What Is the Economic Function of a Bank?
Commercial banks play an important role in the financial system and the
economy. As a key component of the financial system, banks allocate funds
from savers to borrowers in an efficient manner. They provide specialized
financial services, which reduce the cost of obtaining information about
both savings and borrowing opportunities. These financial services help
to make the overall economy more efficient.
Imagine a World Without Banks
One way to answer your question is to imagine, for a moment, a world
without banking institutions, and then to ask yourself a few questions.
This is not just an academic exercise; many former eastern-block nations
began facing this question when they began to create financial markets
and develop market-oriented banks and other financial institutions.
If there were no banks
- Where would you go to borrow money?
- What would you do with your savings?
- Would you be able to borrow (save) as much as you need, when you need
it, in a form that would be convenient for you?
- What risks might you face as a saver (borrower)?
How Banks Work
Banks operate by borrowing funds-usually by accepting deposits or by
borrowing in the money markets. Banks borrow from individuals, businesses,
financial institutions, and governments with surplus funds (savings).
They then use those deposits and borrowed funds (liabilities of the bank)
to make loans or to purchase securities (assets of the bank). Banks make
these loans to businesses, other financial institutions, individuals,
and governments (that need the funds for investments or other purposes).
Interest rates provide the price signals for borrowers, lenders, and banks.
Through the process of taking deposits, making loans, and responding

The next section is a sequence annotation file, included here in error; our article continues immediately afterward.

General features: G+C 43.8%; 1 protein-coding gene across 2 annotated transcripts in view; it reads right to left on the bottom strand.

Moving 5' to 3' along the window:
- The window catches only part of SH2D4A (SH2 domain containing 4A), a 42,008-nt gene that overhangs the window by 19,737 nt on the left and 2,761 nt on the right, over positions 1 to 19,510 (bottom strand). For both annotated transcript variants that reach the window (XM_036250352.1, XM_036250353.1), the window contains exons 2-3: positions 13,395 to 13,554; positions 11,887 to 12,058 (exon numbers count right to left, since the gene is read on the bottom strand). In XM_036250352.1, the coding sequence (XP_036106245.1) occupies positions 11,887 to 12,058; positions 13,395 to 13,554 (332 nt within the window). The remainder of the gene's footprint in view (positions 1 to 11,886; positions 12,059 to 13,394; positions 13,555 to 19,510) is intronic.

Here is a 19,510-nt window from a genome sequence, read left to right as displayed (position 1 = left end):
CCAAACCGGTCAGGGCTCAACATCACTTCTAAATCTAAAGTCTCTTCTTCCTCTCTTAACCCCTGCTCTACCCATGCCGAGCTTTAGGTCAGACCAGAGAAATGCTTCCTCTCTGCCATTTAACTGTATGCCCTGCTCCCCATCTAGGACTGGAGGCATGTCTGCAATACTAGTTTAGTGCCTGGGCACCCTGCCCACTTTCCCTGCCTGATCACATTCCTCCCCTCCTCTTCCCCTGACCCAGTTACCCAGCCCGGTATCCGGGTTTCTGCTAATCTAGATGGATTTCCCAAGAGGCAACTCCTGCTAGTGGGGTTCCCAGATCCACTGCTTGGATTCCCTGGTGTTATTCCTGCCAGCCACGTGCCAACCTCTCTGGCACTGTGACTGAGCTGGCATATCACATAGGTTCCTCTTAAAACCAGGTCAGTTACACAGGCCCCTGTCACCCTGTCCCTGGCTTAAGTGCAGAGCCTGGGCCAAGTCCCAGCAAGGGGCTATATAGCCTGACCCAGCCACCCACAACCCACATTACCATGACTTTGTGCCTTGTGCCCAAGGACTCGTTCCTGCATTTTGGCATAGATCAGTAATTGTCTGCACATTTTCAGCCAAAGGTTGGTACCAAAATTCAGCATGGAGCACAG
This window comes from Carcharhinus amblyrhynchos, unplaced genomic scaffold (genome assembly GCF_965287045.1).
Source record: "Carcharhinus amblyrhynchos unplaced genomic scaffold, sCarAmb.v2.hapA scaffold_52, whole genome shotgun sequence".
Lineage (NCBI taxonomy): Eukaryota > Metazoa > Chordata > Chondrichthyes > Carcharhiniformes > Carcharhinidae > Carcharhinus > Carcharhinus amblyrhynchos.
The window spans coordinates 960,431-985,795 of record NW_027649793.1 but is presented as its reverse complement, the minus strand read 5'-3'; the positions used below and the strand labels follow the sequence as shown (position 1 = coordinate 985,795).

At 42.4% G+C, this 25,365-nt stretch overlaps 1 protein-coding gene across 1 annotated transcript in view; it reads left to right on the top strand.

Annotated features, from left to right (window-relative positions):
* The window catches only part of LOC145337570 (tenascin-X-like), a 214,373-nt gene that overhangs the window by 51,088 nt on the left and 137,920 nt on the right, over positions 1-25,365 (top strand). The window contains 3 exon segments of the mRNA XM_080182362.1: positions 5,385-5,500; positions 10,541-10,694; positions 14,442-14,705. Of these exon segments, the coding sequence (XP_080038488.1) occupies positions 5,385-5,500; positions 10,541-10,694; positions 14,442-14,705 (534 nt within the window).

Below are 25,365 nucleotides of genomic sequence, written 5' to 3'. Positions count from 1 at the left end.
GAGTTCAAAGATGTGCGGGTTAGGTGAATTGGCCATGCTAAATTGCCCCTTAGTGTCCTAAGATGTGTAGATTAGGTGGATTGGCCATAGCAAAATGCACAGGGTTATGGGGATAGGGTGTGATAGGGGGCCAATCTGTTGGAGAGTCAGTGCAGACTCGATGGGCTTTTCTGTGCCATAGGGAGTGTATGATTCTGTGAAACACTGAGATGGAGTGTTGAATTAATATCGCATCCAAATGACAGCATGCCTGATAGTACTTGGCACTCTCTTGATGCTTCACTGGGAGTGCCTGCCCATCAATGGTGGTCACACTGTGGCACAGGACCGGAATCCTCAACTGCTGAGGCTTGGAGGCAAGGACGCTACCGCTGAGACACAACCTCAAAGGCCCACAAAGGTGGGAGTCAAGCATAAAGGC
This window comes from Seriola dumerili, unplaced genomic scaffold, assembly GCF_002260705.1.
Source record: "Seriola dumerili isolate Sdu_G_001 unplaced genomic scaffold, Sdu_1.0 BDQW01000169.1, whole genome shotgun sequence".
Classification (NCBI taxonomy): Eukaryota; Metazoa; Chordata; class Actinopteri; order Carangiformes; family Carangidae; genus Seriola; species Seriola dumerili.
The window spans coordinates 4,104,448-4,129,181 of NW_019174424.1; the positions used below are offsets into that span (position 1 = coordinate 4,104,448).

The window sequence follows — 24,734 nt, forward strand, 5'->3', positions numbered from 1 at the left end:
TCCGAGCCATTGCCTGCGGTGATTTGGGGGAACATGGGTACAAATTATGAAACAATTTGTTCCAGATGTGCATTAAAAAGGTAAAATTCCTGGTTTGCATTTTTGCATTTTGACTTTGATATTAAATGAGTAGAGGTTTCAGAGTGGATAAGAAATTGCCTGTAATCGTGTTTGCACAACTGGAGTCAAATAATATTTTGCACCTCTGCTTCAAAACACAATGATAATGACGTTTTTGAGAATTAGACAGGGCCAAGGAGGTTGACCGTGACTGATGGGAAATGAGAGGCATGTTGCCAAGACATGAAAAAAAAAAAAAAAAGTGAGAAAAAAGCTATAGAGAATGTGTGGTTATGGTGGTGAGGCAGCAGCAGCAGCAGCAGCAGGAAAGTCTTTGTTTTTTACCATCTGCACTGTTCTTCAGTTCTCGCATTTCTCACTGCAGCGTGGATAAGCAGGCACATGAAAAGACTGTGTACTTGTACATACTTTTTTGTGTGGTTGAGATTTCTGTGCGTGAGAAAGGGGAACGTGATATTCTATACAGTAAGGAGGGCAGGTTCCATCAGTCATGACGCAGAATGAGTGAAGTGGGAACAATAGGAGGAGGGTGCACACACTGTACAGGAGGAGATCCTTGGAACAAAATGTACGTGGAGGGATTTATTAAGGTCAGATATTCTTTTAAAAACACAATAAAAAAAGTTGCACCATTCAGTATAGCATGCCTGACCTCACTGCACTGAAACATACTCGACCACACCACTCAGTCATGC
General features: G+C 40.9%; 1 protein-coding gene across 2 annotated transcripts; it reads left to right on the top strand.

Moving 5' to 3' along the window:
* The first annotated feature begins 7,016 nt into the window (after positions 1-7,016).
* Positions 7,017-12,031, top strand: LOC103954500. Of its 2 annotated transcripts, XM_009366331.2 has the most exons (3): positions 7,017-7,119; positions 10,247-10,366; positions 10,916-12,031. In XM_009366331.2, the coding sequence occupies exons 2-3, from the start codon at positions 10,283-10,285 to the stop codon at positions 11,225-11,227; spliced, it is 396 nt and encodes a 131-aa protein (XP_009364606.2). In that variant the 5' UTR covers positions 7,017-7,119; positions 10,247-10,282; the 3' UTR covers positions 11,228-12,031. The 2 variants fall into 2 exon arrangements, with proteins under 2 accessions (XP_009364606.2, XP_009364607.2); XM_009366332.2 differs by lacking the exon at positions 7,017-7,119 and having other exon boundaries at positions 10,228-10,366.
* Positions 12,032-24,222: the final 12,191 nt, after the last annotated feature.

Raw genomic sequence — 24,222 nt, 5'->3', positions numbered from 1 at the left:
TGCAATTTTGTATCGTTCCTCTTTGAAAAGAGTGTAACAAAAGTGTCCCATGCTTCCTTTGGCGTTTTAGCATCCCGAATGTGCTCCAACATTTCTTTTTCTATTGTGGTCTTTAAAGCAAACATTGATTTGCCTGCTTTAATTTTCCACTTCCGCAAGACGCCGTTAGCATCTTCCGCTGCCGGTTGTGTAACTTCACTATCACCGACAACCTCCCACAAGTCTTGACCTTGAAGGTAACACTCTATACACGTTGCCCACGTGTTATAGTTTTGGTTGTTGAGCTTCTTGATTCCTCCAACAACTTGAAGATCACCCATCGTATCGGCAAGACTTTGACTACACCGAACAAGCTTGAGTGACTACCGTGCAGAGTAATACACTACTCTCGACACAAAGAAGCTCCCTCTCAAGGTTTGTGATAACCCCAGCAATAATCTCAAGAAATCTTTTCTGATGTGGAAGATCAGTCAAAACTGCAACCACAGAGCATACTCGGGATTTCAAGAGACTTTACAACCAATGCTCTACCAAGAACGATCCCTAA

to interest rate signals, the banking system helps channel funds from
savers to borrowers in an efficient manner. Savers range from an individual
with a $1,000 certificate of deposit to a corporation with millions of
dollars in temporary savings. Banks also service a wide array of borrowers,
from an individual who takes a loan of $100 on a credit card to a major
corporation financing a billion-dollar corporate merger.
The table below provides a June 2001 snapshot of the balance sheet for
the entire U.S. commercial banking industry. It shows that the bulk of
banks' sources of funds comes from deposits - checking, savings, money
market deposit accounts, and time certificates. The most common uses of
these funds are to make real estate and commercial and industrial loans.
Individual banks' asset and liability composition may vary widely from
the industry figures, because some institutions provide specialized or
limited banking services.
Banks Are Only One Type of Financial Intermediary
Finally, the U.S. financial services industry and financial markets are
highly developed. In recent decades, many new products and services have
been created, as well as new financial instruments and institutions. Today,
in addition to banks, there are several other important types of financial
intermediaries. These include savings institutions, credit unions, insurance
companies, mutual funds, pension funds, finance companies, and real estate
investment trusts (REITS).
Banks' assets have grown in recent decades in absolute terms; however,
banks have tended to lose market share to even faster growing intermediaries
such as pension funds and mutual funds. Still, banks continue to account
for a significant share-over 23 percent-of the assets of all financial
intermediaries at the end of year 2000, as the chart below shows.
Let me also suggest some more advanced reading materials:
What's Different about Banks--Still? Milton Marquis.
Federal Reserve Bank of San Francisco. FRBSF Economic Letter. No. 2001-09.
Apr. 6, 2001. (8-22-01)
Are Banks Special? A Revisitation. E. Gerald Corrigan.
Federal Reserve Bank of Minneapolis. The Region. No. v. 14, no 1. Mar,
2000 , p. 14-17. (8-22-01)
Education, FederalReserveEducation.org, 2003